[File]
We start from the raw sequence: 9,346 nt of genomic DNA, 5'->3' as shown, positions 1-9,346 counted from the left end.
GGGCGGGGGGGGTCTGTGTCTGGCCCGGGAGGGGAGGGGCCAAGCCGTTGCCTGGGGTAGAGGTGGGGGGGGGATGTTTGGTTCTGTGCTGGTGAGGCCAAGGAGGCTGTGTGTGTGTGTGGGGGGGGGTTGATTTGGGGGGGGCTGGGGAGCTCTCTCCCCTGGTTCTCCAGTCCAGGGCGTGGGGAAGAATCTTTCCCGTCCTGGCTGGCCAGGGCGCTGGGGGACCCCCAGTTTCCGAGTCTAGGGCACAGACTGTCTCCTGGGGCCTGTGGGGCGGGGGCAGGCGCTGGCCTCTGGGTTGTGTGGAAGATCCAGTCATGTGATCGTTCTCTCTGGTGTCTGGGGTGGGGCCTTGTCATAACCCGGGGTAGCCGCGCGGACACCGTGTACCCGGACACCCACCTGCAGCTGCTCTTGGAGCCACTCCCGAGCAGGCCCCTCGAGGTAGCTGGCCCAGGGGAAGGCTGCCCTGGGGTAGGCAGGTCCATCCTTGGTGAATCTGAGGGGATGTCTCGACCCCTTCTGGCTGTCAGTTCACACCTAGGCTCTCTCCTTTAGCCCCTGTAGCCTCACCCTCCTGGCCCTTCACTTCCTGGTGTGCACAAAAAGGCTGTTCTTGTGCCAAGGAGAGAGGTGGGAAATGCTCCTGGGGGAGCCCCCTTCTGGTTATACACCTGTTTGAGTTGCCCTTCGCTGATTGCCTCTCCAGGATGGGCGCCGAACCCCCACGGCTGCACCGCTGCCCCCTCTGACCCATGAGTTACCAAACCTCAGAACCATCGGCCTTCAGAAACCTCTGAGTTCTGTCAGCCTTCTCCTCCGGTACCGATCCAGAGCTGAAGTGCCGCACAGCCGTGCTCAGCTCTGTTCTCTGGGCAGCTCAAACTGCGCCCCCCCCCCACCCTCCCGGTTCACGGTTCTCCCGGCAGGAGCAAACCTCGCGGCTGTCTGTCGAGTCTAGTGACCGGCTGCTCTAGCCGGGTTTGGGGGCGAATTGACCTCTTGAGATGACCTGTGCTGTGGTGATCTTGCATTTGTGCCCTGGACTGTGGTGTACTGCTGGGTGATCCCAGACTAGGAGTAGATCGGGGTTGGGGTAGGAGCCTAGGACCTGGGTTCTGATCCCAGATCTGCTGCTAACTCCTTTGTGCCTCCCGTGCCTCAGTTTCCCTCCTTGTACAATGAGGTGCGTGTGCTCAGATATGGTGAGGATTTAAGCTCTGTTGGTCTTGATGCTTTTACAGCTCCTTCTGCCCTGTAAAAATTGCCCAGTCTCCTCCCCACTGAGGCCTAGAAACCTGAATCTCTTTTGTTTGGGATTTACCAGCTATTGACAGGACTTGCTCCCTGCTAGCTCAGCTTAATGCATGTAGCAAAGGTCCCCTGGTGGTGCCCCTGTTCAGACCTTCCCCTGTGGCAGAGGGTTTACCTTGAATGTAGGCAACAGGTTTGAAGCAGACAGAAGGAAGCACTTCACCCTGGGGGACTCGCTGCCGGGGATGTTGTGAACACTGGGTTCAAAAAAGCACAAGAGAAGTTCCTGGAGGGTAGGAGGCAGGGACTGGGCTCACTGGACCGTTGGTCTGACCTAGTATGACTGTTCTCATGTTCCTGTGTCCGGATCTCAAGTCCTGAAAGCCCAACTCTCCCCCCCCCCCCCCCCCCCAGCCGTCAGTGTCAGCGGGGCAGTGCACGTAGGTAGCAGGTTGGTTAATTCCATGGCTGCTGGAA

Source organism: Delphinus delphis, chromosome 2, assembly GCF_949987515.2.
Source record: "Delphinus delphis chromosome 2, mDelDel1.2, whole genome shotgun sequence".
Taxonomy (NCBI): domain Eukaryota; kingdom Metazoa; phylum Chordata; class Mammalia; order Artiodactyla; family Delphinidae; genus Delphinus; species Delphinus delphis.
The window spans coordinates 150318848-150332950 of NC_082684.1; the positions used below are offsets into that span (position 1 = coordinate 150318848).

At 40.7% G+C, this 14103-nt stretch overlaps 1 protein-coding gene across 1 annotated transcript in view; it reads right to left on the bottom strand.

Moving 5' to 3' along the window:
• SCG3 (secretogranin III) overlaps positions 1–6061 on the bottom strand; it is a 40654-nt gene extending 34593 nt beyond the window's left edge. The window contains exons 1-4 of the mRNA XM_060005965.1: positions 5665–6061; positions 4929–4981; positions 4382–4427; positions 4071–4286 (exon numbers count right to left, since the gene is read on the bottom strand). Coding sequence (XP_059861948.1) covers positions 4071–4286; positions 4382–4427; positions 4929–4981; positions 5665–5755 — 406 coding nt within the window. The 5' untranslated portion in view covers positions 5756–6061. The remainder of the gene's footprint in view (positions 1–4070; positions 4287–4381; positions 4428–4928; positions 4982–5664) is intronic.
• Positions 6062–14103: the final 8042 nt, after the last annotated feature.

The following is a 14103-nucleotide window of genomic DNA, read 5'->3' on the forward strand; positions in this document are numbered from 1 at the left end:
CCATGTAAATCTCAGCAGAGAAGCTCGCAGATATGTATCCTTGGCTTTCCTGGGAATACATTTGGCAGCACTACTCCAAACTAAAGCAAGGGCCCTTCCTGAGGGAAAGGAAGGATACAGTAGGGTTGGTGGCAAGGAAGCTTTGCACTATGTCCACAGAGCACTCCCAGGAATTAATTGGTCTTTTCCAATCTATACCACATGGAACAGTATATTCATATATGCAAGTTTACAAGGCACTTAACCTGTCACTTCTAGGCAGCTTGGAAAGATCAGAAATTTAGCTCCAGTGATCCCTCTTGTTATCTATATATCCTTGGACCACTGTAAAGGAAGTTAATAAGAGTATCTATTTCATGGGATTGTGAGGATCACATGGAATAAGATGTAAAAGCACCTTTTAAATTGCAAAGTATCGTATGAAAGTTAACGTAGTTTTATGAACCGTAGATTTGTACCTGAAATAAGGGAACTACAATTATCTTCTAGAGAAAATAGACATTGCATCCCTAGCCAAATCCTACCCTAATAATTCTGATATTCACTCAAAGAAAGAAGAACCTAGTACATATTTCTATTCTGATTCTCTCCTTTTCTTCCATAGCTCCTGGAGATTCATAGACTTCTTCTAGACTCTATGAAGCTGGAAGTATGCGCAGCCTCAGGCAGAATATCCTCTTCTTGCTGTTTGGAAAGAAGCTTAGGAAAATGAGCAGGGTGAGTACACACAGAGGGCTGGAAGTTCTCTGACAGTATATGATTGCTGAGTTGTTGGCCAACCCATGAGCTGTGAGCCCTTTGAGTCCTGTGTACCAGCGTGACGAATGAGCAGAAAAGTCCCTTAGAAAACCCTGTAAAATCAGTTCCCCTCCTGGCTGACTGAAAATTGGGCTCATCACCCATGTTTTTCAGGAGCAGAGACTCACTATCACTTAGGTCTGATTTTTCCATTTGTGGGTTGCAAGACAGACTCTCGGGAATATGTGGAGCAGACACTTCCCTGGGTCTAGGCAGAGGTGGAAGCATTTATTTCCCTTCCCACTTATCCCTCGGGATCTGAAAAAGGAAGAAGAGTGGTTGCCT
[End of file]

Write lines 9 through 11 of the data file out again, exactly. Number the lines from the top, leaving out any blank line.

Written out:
• SCG3 (secretogranin III) overlaps positions 1–6061 on the bottom strand; it is a 40654-nt gene extending 34593 nt beyond the window's left edge. The window contains exons 1-4 of the mRNA XM_060005965.1: positions 5665–6061; positions 4929–4981; positions 4382–4427; positions 4071–4286 (exon numbers count right to left, since the gene is read on the bottom strand). Coding sequence (XP_059861948.1) covers positions 4071–4286; positions 4382–4427; positions 4929–4981; positions 5665–5755 — 406 coding nt within the window. The 5' untranslated portion in view covers positions 5756–6061. The remainder of the gene's footprint in view (positions 1–4070; positions 4287–4381; positions 4428–4928; positions 4982–5664) is intronic.
• Positions 6062–14103: the final 8042 nt, after the last annotated feature.

The following is a 14103-nucleotide window of genomic DNA, read 5'->3' on the forward strand; positions in this document are numbered from 1 at the left end: